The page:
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How to Freeze Fresh Asparagus

How to Freeze Fresh Asparagus

With asparagus season here, you will want to store fresh asparagus for the year to follow. To be able to store asparagus, you should know the right method of freezing asparagus.
Bhakti Satalkar
Asparagus belongs to the lily family and is a cousin to onions and garlic. It is primarily a spring vegetable, which is native to Europe, northern Africa and western Asia, but now widely available in America. The stems of this perennial plant are delicious, therefore, it is the shoots of the asparagus plant which are eaten. However, the shoots can be eaten only till the buds are closed; as when the buds start opening, the shoots become woody and are not fit to be eaten.

Asparagus is a storehouse of nutrients. It is a rich source of vitamin K and antioxidants. It also has antiviral and antifungal properties. Women who are going the family way or want to have a baby benefit a great deal from eating asparagus, as it is rich in folic acid. Other than vitamin K, it is also a rich source of vitamin B6, vitamin C, vitamin E, calcium, magnesium and zinc. To be able to gain from the benefits of asparagus, you should know how to go about freezing fresh asparagus, so that you can pull them out of the refrigerator and savor them as and when you want.

Tips on Freezing Fresh Asparagus

During the start of the summer months, it is not unnatural to see asparagus on sale in a number of stores. I always make the most of such sales, as I stack up on asparagus and freeze them for later use, when it is not as readily available. The most important technique for freezing fresh asparagus is to freeze them when they are most fresh. This will ensure that they retain maximum amount of nutrients. Having said that we will now turn towards the process of freezing asparagus.
  • The first step is to wash the asparagus spears properly under running water. It is best not to soak the asparagus in water for a long time, as it can damage the asparagus sears.
  • After the asparagus have been cleaned, chop off the bottom ends of asparagus and cut the asparagus into lengths, which are best suitable for freezing the asparagus in freezer bags or containers.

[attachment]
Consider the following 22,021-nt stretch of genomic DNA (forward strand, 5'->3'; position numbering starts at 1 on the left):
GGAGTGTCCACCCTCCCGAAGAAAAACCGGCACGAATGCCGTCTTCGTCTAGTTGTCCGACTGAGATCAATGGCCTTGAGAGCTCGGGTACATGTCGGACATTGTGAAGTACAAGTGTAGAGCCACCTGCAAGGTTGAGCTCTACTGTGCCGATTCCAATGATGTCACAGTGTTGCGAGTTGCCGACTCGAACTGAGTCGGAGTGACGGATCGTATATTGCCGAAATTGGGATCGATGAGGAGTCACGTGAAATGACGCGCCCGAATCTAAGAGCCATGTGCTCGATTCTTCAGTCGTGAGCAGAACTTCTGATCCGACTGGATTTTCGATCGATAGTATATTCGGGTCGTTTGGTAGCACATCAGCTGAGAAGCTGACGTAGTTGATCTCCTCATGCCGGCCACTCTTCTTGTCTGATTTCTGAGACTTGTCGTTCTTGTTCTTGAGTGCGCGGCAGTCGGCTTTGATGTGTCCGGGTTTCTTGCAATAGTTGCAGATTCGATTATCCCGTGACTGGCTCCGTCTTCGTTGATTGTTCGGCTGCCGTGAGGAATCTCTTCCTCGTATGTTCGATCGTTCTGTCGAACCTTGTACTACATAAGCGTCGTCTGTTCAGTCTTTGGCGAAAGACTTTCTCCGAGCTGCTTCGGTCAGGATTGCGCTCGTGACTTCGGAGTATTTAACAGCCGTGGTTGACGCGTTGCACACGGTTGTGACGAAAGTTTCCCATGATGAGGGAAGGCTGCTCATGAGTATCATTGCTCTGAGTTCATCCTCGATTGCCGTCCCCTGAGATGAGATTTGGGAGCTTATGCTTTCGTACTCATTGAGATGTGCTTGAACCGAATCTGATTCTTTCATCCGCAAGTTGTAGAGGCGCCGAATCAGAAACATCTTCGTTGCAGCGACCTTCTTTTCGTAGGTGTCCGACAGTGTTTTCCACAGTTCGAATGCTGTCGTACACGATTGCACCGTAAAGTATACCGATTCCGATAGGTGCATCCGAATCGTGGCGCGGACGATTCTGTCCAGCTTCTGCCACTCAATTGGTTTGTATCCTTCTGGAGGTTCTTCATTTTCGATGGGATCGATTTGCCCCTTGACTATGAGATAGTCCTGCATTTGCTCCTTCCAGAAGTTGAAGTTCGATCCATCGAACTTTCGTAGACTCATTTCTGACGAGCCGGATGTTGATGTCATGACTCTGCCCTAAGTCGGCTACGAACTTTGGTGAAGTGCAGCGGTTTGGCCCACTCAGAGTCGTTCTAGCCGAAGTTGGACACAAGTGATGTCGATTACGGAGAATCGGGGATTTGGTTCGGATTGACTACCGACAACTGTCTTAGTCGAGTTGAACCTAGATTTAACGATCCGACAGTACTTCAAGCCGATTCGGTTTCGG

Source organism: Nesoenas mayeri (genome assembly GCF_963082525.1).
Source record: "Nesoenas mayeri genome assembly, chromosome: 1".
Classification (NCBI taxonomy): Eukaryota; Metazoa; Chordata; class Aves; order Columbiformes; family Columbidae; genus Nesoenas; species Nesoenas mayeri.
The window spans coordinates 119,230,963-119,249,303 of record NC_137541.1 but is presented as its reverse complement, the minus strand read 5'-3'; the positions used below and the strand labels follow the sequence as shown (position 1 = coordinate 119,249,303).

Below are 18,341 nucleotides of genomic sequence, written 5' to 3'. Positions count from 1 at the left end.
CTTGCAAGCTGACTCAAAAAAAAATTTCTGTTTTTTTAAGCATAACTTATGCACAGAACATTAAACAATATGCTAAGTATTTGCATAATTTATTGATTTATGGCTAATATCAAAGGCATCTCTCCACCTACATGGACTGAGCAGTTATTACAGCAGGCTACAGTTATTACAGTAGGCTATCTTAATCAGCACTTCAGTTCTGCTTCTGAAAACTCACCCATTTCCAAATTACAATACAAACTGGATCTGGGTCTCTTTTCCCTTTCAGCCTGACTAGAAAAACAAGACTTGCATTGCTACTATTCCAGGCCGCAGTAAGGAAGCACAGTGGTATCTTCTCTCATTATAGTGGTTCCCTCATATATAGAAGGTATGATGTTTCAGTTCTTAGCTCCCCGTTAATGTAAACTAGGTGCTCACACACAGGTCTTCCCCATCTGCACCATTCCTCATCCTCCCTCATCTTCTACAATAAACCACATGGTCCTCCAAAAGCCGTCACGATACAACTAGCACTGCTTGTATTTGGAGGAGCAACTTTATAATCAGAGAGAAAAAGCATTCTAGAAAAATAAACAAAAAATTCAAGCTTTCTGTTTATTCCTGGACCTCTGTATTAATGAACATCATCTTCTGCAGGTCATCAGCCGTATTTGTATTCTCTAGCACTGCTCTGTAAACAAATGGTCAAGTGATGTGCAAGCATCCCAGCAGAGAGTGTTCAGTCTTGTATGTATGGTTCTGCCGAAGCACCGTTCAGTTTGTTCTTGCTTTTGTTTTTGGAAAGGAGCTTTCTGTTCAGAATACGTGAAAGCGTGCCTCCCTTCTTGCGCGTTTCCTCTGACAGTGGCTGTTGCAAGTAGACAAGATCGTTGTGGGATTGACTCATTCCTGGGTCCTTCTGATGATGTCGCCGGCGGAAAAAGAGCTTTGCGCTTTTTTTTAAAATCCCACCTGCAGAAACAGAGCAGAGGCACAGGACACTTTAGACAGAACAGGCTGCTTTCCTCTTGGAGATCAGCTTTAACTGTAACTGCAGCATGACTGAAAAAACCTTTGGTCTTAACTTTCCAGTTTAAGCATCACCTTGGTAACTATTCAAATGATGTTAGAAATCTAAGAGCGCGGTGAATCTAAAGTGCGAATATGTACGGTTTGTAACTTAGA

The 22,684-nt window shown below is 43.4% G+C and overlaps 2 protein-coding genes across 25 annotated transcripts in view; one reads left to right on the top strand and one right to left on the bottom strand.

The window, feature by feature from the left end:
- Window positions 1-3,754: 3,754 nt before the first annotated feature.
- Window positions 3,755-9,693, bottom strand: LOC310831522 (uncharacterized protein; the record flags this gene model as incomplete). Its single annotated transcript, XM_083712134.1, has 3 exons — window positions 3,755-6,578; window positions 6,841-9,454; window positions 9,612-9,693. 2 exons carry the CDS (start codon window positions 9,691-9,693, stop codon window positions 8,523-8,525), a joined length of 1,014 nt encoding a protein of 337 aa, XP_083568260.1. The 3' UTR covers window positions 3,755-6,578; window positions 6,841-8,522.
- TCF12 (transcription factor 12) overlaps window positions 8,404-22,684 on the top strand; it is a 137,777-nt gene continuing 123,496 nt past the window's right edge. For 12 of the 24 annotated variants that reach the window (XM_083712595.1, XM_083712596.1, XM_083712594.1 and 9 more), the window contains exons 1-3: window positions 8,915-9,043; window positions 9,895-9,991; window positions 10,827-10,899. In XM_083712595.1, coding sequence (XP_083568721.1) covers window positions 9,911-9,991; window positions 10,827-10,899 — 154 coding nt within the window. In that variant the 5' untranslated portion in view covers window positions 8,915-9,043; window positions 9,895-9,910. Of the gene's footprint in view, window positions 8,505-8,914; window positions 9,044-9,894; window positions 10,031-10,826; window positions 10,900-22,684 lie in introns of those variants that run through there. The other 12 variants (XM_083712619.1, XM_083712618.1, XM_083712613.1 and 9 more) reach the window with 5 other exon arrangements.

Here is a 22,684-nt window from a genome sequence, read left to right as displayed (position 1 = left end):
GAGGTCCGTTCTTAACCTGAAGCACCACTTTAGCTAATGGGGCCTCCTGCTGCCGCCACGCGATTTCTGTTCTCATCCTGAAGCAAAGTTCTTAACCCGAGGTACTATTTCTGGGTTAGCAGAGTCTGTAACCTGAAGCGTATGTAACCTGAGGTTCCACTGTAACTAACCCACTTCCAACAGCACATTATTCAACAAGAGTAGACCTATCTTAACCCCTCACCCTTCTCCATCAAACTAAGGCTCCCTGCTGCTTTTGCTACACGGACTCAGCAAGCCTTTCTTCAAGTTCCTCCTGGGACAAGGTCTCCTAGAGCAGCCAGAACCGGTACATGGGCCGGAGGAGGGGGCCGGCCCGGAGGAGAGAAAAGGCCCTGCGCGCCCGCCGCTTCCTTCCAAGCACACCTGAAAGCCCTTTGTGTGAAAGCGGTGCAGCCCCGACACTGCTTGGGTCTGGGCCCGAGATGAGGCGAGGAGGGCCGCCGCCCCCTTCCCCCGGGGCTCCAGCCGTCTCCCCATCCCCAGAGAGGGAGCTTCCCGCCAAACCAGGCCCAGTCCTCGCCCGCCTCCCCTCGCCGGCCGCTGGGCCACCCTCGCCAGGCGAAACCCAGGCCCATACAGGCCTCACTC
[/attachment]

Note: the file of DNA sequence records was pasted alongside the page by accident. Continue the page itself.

• It is best to make separate batches of asparagus depending on their thickness. When you have to cook asparagus later, they will take the same amount of time. Also if they are of different sizes, then there are chances that some asparagus sears may get overcooked, while some may get undercooked.
  • In a large pot bring water to rolling boil. Immerse the thick asparagus sears in the water and let them stay there for about 5 minutes.
  • In the meantime in another pot pour cold water and add ice to it to make ice-cold water.
  • Remove the sears from boiling water and place them in ice-cold water.
  • In the meanwhile place the medium spears in boiling water for 3 minutes and repeat the ice water procedure.
  • At last place the tender asparagus sears into the water and keep them in the hot water for about 2 minutes. Remove them from hot water and place in ice water.
  • Remove the sears from ice-cold water after about 5 to 6 minutes, and place them in freezer bags or containers.
  • When you pack the sears, you will have to ensure there is no head space left.
  • Seal the containers, label them and place them in the freezer.
  • You can use the frozen asparagus for about 8 to 9 months after freezing them.
Now that you know how to freeze fresh asparagus, you will want to know how should the frozen asparagus be used. Do not defrost asparagus before cooking. Remove them from the freezer when you are ready to cook. If you thaw frozen asparagus, then make sure you use all of it immediately. It should not be frozen again. There are different ways to cook asparagus, like steaming, microwaving, boiling, roasting in the oven or by stir frying. I also use asparagus to make curries. You can try the different methods and decide, which suits you the best.
Frozen asparagus